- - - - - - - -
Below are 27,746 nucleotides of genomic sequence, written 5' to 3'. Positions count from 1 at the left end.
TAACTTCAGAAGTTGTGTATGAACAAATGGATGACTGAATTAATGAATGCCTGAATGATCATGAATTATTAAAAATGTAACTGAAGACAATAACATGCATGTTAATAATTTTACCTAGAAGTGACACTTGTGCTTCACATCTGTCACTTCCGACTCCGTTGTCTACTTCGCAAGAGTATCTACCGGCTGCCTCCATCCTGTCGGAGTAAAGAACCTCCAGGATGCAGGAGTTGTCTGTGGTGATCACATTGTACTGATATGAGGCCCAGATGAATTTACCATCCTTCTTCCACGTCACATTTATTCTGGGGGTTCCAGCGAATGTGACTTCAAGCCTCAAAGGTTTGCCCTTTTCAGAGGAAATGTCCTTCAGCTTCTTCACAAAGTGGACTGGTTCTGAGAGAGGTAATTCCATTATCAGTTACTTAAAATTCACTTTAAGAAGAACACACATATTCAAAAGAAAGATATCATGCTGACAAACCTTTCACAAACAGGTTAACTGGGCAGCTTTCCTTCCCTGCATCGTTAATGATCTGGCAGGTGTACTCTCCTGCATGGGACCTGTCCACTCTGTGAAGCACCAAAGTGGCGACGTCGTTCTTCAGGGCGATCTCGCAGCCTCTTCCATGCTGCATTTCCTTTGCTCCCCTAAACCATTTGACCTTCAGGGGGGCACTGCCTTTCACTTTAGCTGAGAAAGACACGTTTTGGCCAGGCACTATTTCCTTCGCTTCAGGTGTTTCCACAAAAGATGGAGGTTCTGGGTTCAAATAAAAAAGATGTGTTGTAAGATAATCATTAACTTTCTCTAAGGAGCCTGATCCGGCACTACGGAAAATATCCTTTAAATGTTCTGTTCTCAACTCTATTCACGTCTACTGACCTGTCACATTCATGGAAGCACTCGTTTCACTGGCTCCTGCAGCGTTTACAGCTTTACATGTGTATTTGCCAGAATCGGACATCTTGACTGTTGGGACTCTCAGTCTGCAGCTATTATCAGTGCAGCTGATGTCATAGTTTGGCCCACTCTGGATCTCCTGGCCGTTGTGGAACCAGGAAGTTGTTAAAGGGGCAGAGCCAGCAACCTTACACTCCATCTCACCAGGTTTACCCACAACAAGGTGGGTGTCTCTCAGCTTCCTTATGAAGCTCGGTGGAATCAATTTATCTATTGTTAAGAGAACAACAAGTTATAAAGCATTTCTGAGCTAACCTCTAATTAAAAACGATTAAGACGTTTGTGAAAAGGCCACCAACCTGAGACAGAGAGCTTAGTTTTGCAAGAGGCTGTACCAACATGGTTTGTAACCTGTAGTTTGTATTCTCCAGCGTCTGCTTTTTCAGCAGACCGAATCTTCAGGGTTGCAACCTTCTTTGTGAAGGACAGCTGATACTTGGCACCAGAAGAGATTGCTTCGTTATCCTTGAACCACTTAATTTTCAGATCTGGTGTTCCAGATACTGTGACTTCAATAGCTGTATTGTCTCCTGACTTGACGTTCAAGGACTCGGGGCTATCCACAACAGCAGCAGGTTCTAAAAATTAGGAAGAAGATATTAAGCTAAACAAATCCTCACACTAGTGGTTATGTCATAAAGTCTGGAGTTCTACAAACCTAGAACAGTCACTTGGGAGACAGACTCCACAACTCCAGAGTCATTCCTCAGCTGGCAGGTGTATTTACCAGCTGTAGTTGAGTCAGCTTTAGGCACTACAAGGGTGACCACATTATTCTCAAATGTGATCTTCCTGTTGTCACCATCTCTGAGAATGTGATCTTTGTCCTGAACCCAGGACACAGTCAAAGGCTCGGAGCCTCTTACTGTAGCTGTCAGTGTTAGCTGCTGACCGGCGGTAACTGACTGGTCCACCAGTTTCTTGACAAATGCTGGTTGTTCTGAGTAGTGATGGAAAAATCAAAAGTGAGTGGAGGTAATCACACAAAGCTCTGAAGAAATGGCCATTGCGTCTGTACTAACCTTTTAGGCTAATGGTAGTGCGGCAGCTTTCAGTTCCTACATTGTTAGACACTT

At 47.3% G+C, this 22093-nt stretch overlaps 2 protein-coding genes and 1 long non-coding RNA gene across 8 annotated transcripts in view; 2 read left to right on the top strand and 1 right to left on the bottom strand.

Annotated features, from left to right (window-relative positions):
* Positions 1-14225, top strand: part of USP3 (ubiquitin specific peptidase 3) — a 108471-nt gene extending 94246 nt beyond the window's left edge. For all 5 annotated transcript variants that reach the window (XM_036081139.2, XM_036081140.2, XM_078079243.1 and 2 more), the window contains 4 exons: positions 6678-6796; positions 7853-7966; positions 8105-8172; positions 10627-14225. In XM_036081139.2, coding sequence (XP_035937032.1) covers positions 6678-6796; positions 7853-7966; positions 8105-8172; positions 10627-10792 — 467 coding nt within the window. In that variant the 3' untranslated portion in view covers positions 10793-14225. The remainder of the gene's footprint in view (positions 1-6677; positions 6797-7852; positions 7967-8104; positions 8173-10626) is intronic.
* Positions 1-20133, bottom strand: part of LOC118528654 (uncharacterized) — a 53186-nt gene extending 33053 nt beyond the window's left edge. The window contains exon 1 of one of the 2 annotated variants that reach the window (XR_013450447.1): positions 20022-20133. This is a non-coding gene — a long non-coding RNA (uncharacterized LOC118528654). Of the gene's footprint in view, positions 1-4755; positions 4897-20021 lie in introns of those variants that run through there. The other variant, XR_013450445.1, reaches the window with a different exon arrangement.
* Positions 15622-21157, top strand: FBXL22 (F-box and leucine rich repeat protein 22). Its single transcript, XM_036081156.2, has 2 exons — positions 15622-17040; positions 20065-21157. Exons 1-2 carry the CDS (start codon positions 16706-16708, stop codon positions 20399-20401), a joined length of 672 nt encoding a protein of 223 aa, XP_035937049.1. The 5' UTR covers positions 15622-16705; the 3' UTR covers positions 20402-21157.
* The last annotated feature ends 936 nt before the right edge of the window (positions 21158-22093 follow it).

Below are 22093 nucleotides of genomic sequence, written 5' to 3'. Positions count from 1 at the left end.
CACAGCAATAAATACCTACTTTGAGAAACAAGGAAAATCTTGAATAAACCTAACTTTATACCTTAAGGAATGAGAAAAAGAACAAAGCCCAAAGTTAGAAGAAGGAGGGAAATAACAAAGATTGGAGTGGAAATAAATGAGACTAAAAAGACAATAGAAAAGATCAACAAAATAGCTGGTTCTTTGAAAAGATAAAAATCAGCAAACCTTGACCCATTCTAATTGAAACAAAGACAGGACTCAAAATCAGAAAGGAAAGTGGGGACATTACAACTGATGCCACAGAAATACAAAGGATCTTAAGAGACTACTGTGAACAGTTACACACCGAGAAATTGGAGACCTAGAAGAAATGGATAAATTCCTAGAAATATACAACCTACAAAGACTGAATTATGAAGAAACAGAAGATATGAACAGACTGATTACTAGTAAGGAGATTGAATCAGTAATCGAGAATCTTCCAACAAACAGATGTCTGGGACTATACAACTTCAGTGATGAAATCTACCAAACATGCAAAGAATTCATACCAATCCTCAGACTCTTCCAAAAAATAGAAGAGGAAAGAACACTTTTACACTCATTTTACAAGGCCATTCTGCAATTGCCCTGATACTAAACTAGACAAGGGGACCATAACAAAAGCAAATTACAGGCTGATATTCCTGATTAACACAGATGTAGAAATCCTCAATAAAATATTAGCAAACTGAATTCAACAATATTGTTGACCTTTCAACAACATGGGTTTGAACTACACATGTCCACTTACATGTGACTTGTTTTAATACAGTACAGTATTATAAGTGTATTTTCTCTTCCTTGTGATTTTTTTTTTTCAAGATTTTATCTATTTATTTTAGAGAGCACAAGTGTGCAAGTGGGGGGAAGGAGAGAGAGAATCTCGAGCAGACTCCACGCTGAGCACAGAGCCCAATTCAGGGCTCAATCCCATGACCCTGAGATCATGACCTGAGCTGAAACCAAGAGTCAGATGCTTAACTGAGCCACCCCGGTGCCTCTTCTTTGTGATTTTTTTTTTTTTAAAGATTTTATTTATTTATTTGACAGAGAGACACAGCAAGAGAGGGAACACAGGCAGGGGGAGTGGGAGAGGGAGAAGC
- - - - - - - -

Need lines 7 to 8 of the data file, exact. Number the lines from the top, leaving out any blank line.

* Positions 15622-21157, top strand: FBXL22 (F-box and leucine rich repeat protein 22). Its single transcript, XM_036081156.2, has 2 exons — positions 15622-17040; positions 20065-21157. Exons 1-2 carry the CDS (start codon positions 16706-16708, stop codon positions 20399-20401), a joined length of 672 nt encoding a protein of 223 aa, XP_035937049.1. The 5' UTR covers positions 15622-16705; the 3' UTR covers positions 20402-21157.
* The last annotated feature ends 936 nt before the right edge of the window (positions 21158-22093 follow it).